Rich landlords were often loan-sharks, using exorbitant interest rates to amass more land and wealth, and to disinherit peasants of their family land, in direct violation of biblical covenantal law. Wealthy landlords in Jesus’ day created ways to charge interest under other guises, often hiding interest by rolling it into the principal. Often the peasants were trapped by a poor harvest or similar misfortune into borrowing from their wealthier neighbours, and ended up losing their small-holding and becoming tenant farmers, and sometimes even being sold into slavery, along with their families, to pay off the debt.
The rich man or “lord” as he’s called in v.3, along with his steward, were probably both exploiting desperate peasants. It was common practice for stewards, like the notorious tax-collectors employed by the Romans, to charge an additional amount on top of the amount owed to the lord. Since the debtors would have been illiterate, this was an easy way to make money.
We sometimes forget that charging interest on loans was forbidden in the Bible because it exploited the vulnerable poor. But when we come across a steward who actually reduces poor people’s debts by 20% to 50% -probably reducing their debts to the original amount borrowed, without hidden interest charges – we judge him harshly.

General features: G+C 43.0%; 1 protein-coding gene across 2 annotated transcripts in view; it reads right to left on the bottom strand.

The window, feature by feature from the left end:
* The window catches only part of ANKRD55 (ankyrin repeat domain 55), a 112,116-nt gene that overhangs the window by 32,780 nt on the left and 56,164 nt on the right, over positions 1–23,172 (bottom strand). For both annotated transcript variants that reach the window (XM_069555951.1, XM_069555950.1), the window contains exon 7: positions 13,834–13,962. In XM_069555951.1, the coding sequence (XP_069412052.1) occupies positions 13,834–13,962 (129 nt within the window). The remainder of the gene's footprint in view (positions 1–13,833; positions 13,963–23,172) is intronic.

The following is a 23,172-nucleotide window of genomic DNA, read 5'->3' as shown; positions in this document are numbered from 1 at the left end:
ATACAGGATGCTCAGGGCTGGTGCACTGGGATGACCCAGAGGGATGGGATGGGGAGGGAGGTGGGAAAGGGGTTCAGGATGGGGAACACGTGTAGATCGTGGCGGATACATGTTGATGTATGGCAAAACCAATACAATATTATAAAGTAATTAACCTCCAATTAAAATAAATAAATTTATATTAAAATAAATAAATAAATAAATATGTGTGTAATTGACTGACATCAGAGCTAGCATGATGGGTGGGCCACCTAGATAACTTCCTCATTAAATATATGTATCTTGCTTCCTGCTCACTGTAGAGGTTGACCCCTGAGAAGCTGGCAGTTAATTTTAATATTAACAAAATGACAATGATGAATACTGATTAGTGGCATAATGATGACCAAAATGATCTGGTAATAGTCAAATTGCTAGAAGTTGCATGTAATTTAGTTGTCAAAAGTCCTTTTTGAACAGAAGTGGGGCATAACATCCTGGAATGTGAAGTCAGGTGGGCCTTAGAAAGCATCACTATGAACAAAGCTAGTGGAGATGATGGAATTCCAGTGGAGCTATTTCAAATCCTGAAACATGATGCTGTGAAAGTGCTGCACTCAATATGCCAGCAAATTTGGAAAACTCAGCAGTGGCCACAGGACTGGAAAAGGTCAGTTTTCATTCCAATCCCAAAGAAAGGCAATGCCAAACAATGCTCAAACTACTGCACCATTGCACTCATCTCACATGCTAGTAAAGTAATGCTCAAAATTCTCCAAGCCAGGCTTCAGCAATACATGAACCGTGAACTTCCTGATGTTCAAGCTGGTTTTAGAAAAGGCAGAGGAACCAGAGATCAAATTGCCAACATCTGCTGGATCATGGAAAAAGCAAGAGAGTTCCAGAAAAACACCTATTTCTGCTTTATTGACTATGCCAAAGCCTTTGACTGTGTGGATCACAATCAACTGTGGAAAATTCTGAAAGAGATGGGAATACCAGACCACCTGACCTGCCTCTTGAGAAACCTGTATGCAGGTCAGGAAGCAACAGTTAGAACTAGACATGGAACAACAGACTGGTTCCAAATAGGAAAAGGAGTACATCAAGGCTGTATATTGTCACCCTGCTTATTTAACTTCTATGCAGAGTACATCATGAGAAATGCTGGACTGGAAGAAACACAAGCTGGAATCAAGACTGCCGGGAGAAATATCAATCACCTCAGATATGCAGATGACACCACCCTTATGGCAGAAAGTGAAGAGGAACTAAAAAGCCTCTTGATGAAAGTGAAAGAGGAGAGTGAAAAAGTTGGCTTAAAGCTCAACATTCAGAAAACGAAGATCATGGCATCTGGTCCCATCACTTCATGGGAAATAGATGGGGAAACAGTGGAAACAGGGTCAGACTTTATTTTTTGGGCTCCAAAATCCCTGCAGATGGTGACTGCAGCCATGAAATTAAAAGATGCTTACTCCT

When he reduced the payments, the steward may have been writing off his own cut of the interest. Or, more likely given the size of the discount, he may have been doing what the law of God commands, namely forgiving all the hidden interest in the contracts. If the rich landlord was a Jew (the text doesn’t say), he would know the Torah teaching against interest. The rich man may suddenly have realised that he needed at least to appear to be observing covenantal laws, and in any case would have gained great honour in light of his seeming generosity, so, reluctantly or otherwise, commended his sacked steward.
Given the reality of the times, then, it might be said that the steward, rather than being unjust, decided to switch sides, from the rich elite to the exploited, impoverished peasants, who made up the majority of the population, and from whose ranks he had probably risen. Traditionally “being faithful to what is another’s” has been taken to mean being faithful to what belonged to the rich landlord. But the opposite might be equally plausible – that Jesus was talking about being faithful to what rightfully belonged to the peasants who were being disinherited of their land?